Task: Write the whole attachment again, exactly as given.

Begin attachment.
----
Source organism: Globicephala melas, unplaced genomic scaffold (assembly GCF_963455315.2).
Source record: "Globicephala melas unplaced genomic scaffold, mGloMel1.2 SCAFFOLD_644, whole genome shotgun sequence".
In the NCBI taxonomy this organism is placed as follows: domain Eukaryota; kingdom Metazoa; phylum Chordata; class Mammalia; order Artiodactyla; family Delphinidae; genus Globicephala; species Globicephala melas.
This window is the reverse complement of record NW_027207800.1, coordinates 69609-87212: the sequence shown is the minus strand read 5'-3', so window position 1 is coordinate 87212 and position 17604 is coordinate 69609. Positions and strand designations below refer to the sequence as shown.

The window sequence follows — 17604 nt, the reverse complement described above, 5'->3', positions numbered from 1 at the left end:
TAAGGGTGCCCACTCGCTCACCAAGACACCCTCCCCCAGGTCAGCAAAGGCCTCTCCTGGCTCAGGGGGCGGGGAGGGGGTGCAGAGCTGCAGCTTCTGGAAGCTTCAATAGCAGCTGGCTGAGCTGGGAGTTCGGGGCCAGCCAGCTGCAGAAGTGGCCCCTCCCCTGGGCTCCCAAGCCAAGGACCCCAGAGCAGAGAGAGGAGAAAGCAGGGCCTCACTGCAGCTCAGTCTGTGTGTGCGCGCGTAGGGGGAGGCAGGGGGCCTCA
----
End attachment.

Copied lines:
Source organism: Globicephala melas, unplaced genomic scaffold (assembly GCF_963455315.2).
Source record: "Globicephala melas unplaced genomic scaffold, mGloMel1.2 SCAFFOLD_644, whole genome shotgun sequence".
In the NCBI taxonomy this organism is placed as follows: domain Eukaryota; kingdom Metazoa; phylum Chordata; class Mammalia; order Artiodactyla; family Delphinidae; genus Globicephala; species Globicephala melas.
This window is the reverse complement of record NW_027207800.1, coordinates 69609-87212: the sequence shown is the minus strand read 5'-3', so window position 1 is coordinate 87212 and position 17604 is coordinate 69609. Positions and strand designations below refer to the sequence as shown.

The window sequence follows — 17604 nt, the reverse complement described above, 5'->3', positions numbered from 1 at the left end:
TAAGGGTGCCCACTCGCTCACCAAGACACCCTCCCCCAGGTCAGCAAAGGCCTCTCCTGGCTCAGGGGGCGGGGAGGGGGTGCAGAGCTGCAGCTTCTGGAAGCTTCAATAGCAGCTGGCTGAGCTGGGAGTTCGGGGCCAGCCAGCTGCAGAAGTGGCCCCTCCCCTGGGCTCCCAAGCCAAGGACCCCAGAGCAGAGAGAGGAGAAAGCAGGGCCTCACTGCAGCTCAGTCTGTGTGTGCGCGCGTAGGGGGAGGCAGGGGGCCTCA